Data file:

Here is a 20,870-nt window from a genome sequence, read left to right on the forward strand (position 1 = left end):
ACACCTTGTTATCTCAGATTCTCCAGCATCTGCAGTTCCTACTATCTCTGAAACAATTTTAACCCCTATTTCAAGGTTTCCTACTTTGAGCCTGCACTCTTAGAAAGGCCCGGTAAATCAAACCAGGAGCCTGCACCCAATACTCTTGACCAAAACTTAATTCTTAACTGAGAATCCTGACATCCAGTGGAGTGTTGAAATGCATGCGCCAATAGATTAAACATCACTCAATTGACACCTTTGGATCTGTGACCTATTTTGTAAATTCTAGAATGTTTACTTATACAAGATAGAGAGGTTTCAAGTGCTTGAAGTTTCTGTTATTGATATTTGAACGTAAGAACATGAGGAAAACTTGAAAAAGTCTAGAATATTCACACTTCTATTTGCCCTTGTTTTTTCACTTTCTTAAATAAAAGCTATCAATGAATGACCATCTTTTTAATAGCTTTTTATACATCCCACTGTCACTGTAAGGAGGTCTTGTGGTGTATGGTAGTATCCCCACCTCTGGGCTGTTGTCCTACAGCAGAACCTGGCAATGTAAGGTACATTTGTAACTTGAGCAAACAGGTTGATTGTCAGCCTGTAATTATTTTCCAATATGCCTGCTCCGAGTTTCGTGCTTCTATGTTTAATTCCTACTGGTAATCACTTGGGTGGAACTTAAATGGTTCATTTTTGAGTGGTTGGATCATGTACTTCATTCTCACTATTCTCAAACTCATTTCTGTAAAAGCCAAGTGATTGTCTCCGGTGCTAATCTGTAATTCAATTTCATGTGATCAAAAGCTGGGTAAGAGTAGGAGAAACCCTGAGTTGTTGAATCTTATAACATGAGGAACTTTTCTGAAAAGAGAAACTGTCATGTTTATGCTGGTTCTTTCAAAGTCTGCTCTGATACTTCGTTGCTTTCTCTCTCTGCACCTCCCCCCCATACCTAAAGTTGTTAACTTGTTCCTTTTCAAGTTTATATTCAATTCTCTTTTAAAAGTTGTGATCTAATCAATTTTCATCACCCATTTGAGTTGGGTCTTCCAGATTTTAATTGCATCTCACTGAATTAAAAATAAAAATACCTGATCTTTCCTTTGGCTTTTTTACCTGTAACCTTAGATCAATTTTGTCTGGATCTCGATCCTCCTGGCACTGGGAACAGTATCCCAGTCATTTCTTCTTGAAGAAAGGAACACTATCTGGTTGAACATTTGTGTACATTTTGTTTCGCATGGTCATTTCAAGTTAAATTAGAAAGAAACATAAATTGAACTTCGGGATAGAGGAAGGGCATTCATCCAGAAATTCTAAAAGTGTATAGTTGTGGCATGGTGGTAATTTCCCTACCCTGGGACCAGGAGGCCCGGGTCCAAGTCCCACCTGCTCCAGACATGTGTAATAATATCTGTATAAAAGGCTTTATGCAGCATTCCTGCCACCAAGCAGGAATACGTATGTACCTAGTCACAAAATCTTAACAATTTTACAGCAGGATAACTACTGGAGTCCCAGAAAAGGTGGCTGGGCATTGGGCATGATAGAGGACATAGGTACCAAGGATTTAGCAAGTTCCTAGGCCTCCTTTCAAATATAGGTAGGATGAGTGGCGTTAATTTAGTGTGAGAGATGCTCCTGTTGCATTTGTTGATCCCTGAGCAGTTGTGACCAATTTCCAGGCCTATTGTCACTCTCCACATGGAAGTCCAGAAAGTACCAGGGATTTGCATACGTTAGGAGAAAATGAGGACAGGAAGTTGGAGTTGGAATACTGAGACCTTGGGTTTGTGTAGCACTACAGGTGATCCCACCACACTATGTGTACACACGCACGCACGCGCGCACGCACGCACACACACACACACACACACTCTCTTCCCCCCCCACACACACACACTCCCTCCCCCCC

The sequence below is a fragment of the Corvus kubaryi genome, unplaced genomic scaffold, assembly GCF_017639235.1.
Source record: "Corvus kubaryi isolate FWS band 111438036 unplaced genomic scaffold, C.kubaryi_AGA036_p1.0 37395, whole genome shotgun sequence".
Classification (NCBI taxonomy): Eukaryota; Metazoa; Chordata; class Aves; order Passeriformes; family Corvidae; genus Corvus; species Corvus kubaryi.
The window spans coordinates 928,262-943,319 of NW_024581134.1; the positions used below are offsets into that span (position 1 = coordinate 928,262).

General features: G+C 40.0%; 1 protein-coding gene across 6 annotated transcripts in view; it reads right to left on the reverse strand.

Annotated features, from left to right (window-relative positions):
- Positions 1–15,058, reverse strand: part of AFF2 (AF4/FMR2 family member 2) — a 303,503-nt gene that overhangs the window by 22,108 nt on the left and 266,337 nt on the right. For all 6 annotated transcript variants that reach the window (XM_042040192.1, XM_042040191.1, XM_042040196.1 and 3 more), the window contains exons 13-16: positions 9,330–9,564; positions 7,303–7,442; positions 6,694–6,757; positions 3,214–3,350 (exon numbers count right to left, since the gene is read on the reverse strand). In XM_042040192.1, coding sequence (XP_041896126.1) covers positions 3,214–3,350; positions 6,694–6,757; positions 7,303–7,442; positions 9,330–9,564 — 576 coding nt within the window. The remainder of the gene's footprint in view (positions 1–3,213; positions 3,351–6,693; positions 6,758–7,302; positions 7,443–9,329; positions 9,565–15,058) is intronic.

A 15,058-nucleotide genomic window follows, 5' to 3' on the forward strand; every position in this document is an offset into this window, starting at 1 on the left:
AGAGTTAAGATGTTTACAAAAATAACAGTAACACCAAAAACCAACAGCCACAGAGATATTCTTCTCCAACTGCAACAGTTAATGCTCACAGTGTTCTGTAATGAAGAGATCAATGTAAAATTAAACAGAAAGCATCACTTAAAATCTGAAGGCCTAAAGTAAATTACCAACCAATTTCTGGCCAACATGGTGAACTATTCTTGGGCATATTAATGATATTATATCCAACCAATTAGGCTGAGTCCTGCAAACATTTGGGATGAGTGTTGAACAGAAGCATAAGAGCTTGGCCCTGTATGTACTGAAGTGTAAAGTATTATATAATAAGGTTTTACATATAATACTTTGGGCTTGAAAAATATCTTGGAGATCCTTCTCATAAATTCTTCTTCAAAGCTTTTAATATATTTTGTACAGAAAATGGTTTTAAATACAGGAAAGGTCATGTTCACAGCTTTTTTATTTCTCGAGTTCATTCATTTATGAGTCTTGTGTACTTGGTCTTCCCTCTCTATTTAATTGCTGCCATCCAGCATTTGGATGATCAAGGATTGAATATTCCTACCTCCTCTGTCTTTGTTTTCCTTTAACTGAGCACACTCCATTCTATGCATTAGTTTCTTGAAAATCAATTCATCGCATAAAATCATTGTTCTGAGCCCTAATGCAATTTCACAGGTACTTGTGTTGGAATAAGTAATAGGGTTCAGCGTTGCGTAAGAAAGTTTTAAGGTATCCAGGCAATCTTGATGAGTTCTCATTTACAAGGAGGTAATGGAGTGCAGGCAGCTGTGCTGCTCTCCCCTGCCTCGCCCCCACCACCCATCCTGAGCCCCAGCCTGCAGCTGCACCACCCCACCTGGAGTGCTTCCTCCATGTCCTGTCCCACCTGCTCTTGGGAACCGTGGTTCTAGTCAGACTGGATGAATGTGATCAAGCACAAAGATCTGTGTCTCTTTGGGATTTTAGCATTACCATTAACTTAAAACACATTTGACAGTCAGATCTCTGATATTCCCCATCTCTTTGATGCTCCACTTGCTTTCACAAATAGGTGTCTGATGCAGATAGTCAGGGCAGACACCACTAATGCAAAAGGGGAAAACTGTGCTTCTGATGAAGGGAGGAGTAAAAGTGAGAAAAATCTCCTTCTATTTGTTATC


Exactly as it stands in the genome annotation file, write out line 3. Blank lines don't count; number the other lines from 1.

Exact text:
The sequence below is a fragment of the Corvus kubaryi genome, unplaced genomic scaffold, assembly GCF_017639235.1.